The director’s first feature shot on 16mm film has the look of a far more polished effort than the countless features he has made over the past decade. That perception is validated by the ensuing story, a cohesive dramedy about the strain of married life and its absence, with some of the best performances in Swanberg’s ever-expanding oeuvre (though nothing that eclipses Olivia Wilde in last year’s “Drinking Buddies”). Sweetly funny and relatable, “Happy Christmas” builds on the director’s previous work by channeling its strong aspects — naturalism and self-effacing, true-to-life humor — into a relatively straightforward but largely endearing character study.
Building on the success of “Drinking Buddies,” Swanberg’s first bigger production with a name cast, “Happy Christmas” finds him re-teaming with “Drinking Buddies” star Anna Kendrick in an entirely believable role as Jenny, a young woman struggling to get her life in order following a breakup. In an early scene, she crashes with her Chicago-based brother Jeff (Swanberg, who has finally shifted from playing embellished versions of himself to become a credible actor in his own right), who lives comfortably with his wife Kelly (Lynskey) and their toddler son (Swanberg’s real-life son Jude). But over the course of Jenny’s visit, the family confronts its comfort levels, while Jenny drifts between parties and a tentative new romance while dodging the responsibility to get her act together.
The plot unfolds with a series of lightweight developments: Jenny’s lack of accountability emerges when she accompanies her old friend Carson (Lena Dunham, in a handful of scenes) to a house party and promptly gets blackout drunk, forcing her brother to pick her up in the middle of the night. Jeff’s sweet, vulnerable wife confronts Jenny about the issue in the morning, expressing concern about having her around their infant child. The couple squabbles over whether to let their freewheeling visitor stick around. Meanwhile, Jenny falls for the neighborhood babysitter (Mark Webber), an affable musician with a penchant for pot smoking who represents a new opportunity for the lonely woman. Eventually, Jenny bonds with Kelly, a stay-at-home mom who aspires to become a novelist, by urging her to write erotic fiction. These scenes take place with a genial quality that makes the household and its surrounding drama steadily engrossing even though next to nothing happens.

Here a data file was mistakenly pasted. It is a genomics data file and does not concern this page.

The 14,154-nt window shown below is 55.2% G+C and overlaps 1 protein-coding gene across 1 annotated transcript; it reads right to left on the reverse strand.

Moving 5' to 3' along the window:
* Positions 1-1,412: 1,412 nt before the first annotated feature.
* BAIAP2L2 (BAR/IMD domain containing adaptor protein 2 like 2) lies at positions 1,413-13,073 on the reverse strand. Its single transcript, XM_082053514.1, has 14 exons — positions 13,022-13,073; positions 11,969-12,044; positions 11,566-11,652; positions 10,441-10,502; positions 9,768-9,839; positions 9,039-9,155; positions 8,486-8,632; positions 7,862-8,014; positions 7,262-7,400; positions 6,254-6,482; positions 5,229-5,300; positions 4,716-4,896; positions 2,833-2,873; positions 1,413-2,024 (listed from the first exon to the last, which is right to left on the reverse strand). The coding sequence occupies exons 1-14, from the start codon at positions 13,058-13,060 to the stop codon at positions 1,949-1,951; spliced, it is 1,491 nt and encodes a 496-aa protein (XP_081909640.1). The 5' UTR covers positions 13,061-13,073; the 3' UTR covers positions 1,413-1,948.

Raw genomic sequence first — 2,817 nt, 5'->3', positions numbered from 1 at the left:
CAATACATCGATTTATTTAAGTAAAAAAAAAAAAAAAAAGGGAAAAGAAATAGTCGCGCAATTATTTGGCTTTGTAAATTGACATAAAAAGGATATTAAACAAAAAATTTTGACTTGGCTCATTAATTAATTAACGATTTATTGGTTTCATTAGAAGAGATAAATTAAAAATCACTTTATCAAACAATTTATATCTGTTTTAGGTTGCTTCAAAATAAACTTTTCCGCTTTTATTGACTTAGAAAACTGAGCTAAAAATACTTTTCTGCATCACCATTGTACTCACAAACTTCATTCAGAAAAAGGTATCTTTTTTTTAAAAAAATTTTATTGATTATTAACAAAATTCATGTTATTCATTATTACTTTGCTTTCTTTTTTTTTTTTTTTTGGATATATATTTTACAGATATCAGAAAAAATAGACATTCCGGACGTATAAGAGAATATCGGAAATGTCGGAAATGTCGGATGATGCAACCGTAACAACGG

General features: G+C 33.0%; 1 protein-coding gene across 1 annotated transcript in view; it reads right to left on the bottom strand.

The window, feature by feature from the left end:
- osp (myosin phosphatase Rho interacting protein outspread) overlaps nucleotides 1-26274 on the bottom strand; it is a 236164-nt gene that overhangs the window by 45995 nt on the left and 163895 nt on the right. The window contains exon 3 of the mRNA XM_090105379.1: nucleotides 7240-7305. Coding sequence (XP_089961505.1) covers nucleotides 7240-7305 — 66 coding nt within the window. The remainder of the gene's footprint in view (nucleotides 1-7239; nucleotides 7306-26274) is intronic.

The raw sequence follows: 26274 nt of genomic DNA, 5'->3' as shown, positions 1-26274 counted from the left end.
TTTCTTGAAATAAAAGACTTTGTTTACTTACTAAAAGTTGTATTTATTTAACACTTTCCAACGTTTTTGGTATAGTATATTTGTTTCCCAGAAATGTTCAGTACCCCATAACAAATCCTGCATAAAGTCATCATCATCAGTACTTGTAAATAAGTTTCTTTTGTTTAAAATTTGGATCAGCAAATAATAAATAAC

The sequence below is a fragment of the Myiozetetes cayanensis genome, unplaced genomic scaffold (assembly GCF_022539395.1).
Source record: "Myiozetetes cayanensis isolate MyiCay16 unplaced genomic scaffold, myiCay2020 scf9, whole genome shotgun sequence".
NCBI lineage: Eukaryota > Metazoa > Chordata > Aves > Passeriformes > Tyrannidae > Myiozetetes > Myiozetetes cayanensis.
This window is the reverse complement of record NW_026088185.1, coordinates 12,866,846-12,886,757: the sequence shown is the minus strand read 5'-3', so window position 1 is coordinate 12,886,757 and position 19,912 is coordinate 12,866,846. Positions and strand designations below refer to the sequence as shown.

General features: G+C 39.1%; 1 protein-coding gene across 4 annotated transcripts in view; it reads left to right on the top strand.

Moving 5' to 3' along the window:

That minimal plot is par for the course in Swanberg’s storytelling, but while “Happy Christmas” lacks the emotional finality of “Drinking Buddies,” it succeeds to a large degree on the basis of its unostentatious performances. Lynskey is impressively low key as the sad-eyed housewife desperate to increase her productivity, and Kendrick’s turn as an unruly wanderer undoubtedly marks her most authentic role to date. In fewer scenes, Dunham and Webber capably flesh out a run-of-the-mill world defined by people caught between their personal goals and the mundane cycle of day to day existence. Meanwhile, the youngest member of the Swanberg clan provides an adorable high energy presence.
Crucially, none of the “Happy Christmas” cast is entirely contemptible. Though Jenny seems as though she’s on the verge of self-destruction at every given moment, she’s never outwardly bitter. When she smokes pot in the basement with her brother, her demeanor speaks volumes about the grass-is-greener mentality afflicting them both: “I’m kind of jealous you get to live in my basement,” he tells her, while she silently admires the fact that he even owns one. When she finally lashes out about his disdain for her recklessness, he shouts back, “My fucking life in this house!” Throughout “Happy Christmas,” we witness an untangling of that assertion.
Audiences unfamiliar with Swanberg’s many films would do well to start with “Happy Christmas,” a modest work of shrewd storytelling riddled with potent themes that never overstates them. Admittedly, “Happy Christmas” is a thin piece of storytelling that gradually winds down with a series of terse exchanges and a throwaway resolution. But it also epitomizes Swanberg’s abilities as an entertaining filmmaker — an outcome of his loose technique visible ever since 2007’s “Hannah Takes the Stairs,” but manifested here in a way that doesn’t flaunt its ragged production values. With so many strong ingredients in play, the shrug of an ending certainly leaves something to be desired. But at just under 80 minutes, “Happy Christmas” presents a cogent snapshot of conflicting lifestyles, which defines Swanberg’s talent in a nutshell.
A version of this review ran during the 2014 Sundance Film Festival. “Happy Christmas” opens Friday in Los Angeles and August 1 in New York. It is currently available on VOD.